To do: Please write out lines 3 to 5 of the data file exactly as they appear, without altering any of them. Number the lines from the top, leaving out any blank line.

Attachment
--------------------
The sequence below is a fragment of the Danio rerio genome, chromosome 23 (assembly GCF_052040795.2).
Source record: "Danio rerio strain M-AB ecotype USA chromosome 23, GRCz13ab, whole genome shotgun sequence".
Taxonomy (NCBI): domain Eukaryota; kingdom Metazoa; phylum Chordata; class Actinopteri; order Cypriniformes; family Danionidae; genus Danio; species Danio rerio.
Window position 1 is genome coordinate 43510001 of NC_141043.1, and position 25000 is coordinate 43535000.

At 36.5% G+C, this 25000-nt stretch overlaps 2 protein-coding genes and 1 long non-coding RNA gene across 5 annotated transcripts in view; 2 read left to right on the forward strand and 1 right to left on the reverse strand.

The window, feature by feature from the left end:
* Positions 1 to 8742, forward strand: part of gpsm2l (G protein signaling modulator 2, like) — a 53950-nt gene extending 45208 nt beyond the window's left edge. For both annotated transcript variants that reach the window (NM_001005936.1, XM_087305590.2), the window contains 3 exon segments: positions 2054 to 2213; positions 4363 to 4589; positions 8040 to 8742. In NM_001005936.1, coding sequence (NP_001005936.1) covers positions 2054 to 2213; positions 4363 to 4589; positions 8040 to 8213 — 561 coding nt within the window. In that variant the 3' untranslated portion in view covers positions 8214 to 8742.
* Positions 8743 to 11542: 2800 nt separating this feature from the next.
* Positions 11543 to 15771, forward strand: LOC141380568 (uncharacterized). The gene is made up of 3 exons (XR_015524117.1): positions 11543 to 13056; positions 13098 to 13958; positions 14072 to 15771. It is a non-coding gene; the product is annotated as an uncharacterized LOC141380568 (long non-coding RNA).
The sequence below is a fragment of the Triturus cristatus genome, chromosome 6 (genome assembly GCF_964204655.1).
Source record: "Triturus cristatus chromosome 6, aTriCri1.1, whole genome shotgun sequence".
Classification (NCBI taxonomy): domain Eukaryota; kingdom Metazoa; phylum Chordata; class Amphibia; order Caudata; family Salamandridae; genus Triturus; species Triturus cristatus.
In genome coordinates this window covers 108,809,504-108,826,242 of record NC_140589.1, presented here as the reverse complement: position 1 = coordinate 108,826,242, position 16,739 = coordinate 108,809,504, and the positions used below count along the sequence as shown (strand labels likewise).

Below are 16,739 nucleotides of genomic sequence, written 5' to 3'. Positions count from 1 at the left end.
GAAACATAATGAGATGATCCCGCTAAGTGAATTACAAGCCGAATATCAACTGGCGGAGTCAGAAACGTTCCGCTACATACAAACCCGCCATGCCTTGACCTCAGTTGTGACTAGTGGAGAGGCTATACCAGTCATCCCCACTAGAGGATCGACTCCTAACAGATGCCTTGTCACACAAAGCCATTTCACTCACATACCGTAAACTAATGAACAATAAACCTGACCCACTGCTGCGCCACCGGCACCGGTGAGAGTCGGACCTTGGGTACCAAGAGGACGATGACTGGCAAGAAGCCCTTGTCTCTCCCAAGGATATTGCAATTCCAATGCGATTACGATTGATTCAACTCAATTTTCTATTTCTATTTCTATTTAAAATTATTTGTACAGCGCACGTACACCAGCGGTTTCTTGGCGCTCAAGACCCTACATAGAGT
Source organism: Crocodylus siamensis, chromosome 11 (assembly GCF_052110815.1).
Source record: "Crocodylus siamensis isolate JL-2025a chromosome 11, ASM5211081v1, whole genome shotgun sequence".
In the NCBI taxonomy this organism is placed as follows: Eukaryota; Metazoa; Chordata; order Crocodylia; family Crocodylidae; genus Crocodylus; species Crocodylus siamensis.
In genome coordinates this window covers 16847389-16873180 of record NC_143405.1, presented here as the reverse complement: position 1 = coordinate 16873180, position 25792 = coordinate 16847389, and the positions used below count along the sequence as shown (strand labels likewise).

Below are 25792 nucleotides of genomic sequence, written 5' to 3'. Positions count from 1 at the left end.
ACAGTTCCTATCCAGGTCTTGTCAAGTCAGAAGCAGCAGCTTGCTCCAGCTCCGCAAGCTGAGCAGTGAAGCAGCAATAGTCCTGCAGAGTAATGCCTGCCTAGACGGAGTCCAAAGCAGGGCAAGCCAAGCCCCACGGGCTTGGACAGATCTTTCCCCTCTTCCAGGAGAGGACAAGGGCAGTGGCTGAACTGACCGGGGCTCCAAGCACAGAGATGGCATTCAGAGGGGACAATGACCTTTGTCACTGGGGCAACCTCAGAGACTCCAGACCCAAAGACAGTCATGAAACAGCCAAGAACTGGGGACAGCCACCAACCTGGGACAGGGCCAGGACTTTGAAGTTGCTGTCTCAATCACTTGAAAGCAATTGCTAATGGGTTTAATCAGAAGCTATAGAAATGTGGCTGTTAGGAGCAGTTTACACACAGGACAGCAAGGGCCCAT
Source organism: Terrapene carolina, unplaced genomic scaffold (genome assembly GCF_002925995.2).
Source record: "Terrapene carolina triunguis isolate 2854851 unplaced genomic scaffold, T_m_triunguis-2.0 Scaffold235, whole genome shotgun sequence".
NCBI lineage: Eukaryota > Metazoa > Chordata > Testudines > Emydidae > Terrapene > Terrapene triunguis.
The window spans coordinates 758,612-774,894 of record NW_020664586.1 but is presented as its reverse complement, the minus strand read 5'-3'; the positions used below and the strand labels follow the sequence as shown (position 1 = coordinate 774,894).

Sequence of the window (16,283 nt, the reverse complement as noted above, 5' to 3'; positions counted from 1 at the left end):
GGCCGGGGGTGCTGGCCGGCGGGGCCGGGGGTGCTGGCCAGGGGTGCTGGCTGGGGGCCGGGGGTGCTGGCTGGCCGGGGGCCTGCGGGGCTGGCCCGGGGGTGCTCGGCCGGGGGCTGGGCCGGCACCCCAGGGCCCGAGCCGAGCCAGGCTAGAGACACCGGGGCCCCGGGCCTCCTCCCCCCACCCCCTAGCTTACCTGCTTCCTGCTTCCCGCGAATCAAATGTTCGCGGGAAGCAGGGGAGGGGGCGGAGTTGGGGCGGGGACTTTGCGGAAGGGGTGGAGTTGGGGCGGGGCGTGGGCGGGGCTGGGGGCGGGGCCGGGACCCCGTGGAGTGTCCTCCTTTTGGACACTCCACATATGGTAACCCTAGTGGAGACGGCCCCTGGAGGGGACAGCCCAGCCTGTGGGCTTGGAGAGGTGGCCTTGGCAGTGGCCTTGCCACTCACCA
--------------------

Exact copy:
Taxonomy (NCBI): domain Eukaryota; kingdom Metazoa; phylum Chordata; class Actinopteri; order Cypriniformes; family Danionidae; genus Danio; species Danio rerio.
Window position 1 is genome coordinate 43510001 of NC_141043.1, and position 25000 is coordinate 43535000.

At 36.5% G+C, this 25000-nt stretch overlaps 2 protein-coding genes and 1 long non-coding RNA gene across 5 annotated transcripts in view; 2 read left to right on the forward strand and 1 right to left on the reverse strand.